We’ll have to wait and see, but the violence at the Capitol last week may only exacerbate the GOP’s problems on dimensions No. 2 and No. 3. In the few polls conducted since, solid majorities of Americans overall, including almost all Democrats and a majority of independents, said the storming of the Capitol represented a threat to democracy. Similar shares of Democrats and independents said Trump and congressional Republicans bore at least some blame.
Republicans are in a fairly precarious position. At best, they are often fighting to a draw, and one that would often be a losing strategy without the structural advantages built into the system for rural voters. And if Republicans don’t get spectacular turnout from their base, everything else potentially starts to crumble. Even a modest decline in turnout from people who are pro-#MAGA but not necessarily part of the traditional Republican base can leave the GOP in a losing position.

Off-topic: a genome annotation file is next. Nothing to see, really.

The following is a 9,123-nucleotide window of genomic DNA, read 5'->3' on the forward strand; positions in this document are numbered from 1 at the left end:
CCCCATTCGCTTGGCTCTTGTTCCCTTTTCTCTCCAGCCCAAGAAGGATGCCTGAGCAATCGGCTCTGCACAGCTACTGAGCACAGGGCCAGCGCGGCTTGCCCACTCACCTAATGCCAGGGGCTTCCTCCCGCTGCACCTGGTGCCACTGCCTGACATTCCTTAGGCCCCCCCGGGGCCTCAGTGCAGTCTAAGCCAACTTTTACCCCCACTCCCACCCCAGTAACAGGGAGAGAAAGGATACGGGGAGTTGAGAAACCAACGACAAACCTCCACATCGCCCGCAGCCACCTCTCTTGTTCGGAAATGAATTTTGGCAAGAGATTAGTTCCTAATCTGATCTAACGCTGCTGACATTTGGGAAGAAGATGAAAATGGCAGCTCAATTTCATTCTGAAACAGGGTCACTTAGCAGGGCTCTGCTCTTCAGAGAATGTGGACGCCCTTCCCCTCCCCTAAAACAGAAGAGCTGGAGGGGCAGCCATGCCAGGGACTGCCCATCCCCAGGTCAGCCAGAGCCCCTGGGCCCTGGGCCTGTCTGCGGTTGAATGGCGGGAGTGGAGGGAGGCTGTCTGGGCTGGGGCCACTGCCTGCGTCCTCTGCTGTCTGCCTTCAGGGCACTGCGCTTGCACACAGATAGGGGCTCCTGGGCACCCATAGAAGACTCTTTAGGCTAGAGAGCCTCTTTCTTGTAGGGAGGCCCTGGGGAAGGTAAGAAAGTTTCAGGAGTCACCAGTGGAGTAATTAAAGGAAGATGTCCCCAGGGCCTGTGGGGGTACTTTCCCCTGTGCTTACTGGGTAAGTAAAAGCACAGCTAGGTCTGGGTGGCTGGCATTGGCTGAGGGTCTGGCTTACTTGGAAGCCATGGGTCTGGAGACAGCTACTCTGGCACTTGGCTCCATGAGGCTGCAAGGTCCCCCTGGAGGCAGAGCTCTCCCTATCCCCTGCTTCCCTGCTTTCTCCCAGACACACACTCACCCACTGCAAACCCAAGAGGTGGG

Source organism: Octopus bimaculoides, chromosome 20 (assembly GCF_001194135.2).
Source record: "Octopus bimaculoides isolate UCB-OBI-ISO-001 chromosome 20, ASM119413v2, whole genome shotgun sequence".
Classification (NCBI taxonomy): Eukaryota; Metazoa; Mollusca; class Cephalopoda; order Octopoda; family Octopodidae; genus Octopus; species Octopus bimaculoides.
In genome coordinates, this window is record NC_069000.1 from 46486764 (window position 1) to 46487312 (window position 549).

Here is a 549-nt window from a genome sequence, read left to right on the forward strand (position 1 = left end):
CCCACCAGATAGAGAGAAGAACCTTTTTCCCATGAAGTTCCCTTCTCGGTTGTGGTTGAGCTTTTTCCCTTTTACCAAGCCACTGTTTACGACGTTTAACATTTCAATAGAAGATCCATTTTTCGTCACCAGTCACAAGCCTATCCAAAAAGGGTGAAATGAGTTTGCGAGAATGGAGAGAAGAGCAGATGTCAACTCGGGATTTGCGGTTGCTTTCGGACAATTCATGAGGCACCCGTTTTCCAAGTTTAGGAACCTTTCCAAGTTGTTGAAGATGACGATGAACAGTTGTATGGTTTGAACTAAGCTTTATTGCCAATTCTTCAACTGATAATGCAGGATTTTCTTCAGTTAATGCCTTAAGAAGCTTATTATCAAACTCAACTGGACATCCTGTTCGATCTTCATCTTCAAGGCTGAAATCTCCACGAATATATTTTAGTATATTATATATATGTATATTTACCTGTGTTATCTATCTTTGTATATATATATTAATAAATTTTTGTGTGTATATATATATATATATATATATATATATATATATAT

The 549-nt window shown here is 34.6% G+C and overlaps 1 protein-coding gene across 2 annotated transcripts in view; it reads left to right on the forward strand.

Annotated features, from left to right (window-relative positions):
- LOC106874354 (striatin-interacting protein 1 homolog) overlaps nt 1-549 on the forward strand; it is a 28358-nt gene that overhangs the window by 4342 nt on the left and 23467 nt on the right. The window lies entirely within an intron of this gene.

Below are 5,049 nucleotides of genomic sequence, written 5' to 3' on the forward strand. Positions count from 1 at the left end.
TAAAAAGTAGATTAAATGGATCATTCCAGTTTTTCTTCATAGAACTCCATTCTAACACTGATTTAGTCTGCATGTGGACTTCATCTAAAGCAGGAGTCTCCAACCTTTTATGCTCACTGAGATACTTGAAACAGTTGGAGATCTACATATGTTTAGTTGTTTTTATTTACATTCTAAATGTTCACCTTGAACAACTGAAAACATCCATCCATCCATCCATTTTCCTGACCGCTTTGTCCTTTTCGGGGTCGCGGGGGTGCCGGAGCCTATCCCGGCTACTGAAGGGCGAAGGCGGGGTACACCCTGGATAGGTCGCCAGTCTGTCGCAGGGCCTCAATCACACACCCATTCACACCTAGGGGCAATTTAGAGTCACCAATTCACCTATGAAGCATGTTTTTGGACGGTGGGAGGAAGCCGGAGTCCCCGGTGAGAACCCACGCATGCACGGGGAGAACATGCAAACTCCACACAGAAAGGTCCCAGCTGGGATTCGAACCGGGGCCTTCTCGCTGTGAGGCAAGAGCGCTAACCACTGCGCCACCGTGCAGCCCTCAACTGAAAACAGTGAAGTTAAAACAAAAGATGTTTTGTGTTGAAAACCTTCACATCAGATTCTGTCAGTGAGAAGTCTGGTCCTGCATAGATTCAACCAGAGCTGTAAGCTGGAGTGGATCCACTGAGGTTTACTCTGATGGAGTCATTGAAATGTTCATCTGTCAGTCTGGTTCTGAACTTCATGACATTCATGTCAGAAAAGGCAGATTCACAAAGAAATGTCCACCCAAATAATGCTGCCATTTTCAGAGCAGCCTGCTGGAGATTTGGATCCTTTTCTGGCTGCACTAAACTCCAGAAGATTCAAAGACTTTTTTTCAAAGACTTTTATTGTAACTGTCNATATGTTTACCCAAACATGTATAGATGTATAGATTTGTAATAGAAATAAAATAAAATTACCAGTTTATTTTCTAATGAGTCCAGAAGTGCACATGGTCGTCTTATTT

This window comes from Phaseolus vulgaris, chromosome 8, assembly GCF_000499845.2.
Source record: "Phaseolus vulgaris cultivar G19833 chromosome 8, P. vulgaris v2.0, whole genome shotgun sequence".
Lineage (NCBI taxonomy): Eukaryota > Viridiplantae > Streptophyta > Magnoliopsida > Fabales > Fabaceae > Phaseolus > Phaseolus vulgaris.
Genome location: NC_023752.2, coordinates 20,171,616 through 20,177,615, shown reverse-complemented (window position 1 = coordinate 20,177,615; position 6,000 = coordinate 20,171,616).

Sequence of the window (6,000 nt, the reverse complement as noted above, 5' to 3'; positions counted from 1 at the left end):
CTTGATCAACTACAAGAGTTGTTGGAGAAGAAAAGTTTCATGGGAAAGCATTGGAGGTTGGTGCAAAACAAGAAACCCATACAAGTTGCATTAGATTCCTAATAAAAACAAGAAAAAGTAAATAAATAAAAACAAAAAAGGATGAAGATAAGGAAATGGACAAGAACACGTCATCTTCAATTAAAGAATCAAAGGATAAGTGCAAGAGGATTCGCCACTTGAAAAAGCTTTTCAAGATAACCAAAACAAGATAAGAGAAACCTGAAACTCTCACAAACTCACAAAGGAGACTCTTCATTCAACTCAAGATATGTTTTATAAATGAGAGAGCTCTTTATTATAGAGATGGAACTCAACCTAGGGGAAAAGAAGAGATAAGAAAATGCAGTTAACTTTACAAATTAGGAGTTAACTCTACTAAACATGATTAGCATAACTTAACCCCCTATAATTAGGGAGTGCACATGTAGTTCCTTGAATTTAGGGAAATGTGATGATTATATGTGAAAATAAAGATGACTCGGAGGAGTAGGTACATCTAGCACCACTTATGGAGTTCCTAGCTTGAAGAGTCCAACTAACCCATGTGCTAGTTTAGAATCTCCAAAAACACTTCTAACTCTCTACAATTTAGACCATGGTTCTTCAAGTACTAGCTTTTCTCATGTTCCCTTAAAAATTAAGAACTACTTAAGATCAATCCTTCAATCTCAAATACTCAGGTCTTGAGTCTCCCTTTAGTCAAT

Nor do Republicans have any sort of obvious role model for how to achieve consistent electoral success. The previous Republican president, George W. Bush, saw his second term in office end with landslides against Republicans in 2006 and 2008. A series of recent presidential nominees associated with the party establishment (Mitt Romney, John McCain, Bob Dole) all lost their elections, meanwhile. You really have to go back to Ronald Reagan for an example of an unambiguously broad and successful Republican electoral coalition, and that was a generation ago. Republicans who cast their first votes for Reagan at age 18 in 1984 will be 58 years old in 2024.